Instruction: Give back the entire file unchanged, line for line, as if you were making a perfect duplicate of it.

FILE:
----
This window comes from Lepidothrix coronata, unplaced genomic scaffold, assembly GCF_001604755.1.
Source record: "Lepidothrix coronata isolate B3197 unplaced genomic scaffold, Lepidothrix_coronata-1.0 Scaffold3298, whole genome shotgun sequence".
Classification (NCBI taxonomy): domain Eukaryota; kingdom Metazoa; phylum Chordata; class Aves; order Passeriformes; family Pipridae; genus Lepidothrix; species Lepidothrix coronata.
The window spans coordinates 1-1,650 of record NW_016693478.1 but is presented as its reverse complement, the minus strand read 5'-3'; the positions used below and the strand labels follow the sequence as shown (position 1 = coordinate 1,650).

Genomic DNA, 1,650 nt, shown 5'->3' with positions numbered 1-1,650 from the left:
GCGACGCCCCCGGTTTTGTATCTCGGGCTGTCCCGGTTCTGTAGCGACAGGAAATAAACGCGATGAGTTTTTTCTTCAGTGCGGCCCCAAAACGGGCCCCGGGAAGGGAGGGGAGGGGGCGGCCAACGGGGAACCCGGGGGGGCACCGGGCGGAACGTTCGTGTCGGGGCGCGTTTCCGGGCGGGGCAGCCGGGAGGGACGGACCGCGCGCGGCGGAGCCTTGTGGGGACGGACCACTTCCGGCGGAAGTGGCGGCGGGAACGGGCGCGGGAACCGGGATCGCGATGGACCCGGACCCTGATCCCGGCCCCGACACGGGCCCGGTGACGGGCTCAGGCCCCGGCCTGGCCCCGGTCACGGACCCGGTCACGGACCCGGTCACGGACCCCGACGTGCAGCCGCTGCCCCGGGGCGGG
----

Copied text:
This window comes from Lepidothrix coronata, unplaced genomic scaffold, assembly GCF_001604755.1.
Source record: "Lepidothrix coronata isolate B3197 unplaced genomic scaffold, Lepidothrix_coronata-1.0 Scaffold3298, whole genome shotgun sequence".
Classification (NCBI taxonomy): domain Eukaryota; kingdom Metazoa; phylum Chordata; class Aves; order Passeriformes; family Pipridae; genus Lepidothrix; species Lepidothrix coronata.
The window spans coordinates 1-1,650 of record NW_016693478.1 but is presented as its reverse complement, the minus strand read 5'-3'; the positions used below and the strand labels follow the sequence as shown (position 1 = coordinate 1,650).

Genomic DNA, 1,650 nt, shown 5'->3' with positions numbered 1-1,650 from the left:
GCGACGCCCCCGGTTTTGTATCTCGGGCTGTCCCGGTTCTGTAGCGACAGGAAATAAACGCGATGAGTTTTTTCTTCAGTGCGGCCCCAAAACGGGCCCCGGGAAGGGAGGGGAGGGGGCGGCCAACGGGGAACCCGGGGGGGCACCGGGCGGAACGTTCGTGTCGGGGCGCGTTTCCGGGCGGGGCAGCCGGGAGGGACGGACCGCGCGCGGCGGAGCCTTGTGGGGACGGACCACTTCCGGCGGAAGTGGCGGCGGGAACGGGCGCGGGAACCGGGATCGCGATGGACCCGGACCCTGATCCCGGCCCCGACACGGGCCCGGTGACGGGCTCAGGCCCCGGCCTGGCCCCGGTCACGGACCCGGTCACGGACCCGGTCACGGACCCCGACGTGCAGCCGCTGCCCCGGGGCGGG